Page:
PC Slump Leaves Vendors Up in Air

 
 
By eweek  |  Posted 2000-12-18
 
 
 

As the year comes to a close, major computer makers are stinging from the sharp slowdown in PC sales, a trend that fueled a flurry of warnings over the past couple of months and dealt hard body blows to already-struggling stock markets.

The downturn is expected to continue into the first quarter of next year, but how far it reaches into 2001 will depend on a number of factors, ranging from corporate IT budget decisions to the economys health to how quickly companies migrate to Windows 2000. All of these, plus a serious slowdown in corporate PC upgrades, have negatively affected the vendors.

Although such OEMs as Hewlett-Packard Co., Compaq Computer Corp., Dell Computer Corp. and Gateway Inc. are predicting a positive overall 2001—despite warnings of slower growth for their fiscal fourth quarters—some in corporate America arent buying it.

"Weve been in a pretty tight [financial] situation probably for the last year," said Bob Cancilla, director of corporate systems planning for Republic Indemnity Co. of America, in Encino, Calif. "Were being asked, just like everybody else, to hold the line on spending."

That trend seems to be spreading to consumers as well. And because its happening during what is traditionally a lucrative holiday shopping season, many OEMs were forced to redo their earnings predictions for the quarter, which wraps up in late December or January.

But slower PC sales isnt the only thing impacting OEMs. Businesses budget constraints are affecting companies use of outsourced services as well. That could further hurt PC makers, nearly all of which have sought to boost their services revenues to offset the slowed sales growth. "Where in the past we might have brought in some additional resources, today were stretching the staff," Cancilla said.

While a continued slowdown could mean falling prices for buyers, companies still are looking to stretch their dollars. Another way is by keeping PCs a little longer.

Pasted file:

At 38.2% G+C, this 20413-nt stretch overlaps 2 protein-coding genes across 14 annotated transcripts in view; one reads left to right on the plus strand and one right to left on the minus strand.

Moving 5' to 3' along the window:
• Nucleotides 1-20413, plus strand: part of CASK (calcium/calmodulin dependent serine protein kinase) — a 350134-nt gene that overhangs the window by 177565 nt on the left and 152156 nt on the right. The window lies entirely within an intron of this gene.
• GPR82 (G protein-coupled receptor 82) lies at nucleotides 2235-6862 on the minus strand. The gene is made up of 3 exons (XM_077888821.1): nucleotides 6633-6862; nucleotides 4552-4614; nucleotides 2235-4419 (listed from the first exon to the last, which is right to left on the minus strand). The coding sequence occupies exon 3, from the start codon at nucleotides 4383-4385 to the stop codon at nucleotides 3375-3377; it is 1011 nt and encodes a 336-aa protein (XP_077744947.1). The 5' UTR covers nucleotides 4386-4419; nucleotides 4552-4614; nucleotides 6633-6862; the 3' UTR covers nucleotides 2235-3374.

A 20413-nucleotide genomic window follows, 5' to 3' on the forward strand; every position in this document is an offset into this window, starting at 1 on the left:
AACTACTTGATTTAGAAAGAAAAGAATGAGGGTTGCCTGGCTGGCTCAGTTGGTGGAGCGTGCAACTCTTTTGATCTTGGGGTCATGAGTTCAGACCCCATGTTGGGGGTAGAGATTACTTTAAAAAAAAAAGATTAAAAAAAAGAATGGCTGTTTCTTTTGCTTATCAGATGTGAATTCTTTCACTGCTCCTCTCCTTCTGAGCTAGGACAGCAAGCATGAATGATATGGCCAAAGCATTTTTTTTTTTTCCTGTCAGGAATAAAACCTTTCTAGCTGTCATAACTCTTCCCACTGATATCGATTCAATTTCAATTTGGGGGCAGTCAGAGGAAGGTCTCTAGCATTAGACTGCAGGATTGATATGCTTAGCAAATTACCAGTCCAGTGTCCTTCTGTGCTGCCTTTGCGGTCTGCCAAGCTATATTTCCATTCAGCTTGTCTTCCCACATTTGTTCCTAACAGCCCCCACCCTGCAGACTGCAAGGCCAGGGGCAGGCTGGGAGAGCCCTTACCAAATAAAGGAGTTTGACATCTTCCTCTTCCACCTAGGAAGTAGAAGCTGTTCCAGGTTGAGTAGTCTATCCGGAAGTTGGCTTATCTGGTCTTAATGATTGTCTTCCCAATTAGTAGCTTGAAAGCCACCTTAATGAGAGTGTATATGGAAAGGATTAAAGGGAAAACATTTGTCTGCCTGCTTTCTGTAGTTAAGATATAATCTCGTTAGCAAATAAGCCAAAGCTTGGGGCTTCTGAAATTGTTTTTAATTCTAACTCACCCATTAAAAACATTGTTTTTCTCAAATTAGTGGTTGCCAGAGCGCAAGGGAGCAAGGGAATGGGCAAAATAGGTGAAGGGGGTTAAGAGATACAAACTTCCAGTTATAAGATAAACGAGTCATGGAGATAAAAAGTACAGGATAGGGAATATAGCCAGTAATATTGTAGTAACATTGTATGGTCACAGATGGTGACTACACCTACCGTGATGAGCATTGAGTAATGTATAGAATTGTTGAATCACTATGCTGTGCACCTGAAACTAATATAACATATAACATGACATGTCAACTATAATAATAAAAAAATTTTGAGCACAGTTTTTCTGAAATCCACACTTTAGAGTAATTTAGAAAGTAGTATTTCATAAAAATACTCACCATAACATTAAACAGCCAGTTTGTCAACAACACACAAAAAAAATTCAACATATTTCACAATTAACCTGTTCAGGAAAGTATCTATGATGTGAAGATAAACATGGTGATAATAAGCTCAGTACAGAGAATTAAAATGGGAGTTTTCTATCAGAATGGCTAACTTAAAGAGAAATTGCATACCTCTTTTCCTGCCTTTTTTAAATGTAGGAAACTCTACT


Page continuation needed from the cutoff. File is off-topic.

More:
"We bought more machines than we should have last year ... so well be buying a little less than normal this year because of that," said Marshall Fernholz, procurement manager for the American Medical Association, in Chicago.

But others just have little reason to upgrade their PCs, saying that even older systems have more than enough processing power to handle most of todays business applications.

"Weve definitely found that when we put a PC in, we have a longer life cycle before we have to replace it," said David Howell, manager of IS at PED Manufacturing Ltd., in Oregon City, Ore.

Indeed, Intel Corp.s production of ever-faster chips and PC makers production of ever-faster systems may come back to haunt them, since software makers have yet to produce applications that take advantage of 1GHz-plus processing power.

"I think the software is further behind the hardware than weve ever seen it before in this industry," said Kevin Knox, an analyst with Gartner Group Inc., in Stamford, Conn. "You look at whats out there—Windows 2000, Office 2000, and all the latest and greatest stuff—and you could probably run all that on a 400MHz system pretty well."

The AMAs Fernholz said theres increasing doubt about the need to regularly upgrade systems.

"Were on track to refresh about a third of our systems per year," he said, adding that "there is less pressure to upgrade systems because the systems are already ahead of the software."

A central theme in the optimism of PC makers is the belief that the migration to Windows 2000 will accelerate next year, with companies upgrading to new equipment.

"Ive been in this industry now for 18 years, and every quarter it gets harder from a competitive perspective," said Ann Livermore, president of HPs business customer organization, in San Jose, Calif. "So Im not sure its going to be any different going into 2001 or 2002 than it was moving from 98 to 99 to 00." Livermore expects HP to meet revenue growth estimates of 15 percent to 17 percent, although its fourth-quarter earnings missed analysts estimates by a dime.

Not everyone has the same view. "The boom years are over," said Republics Cancilla.

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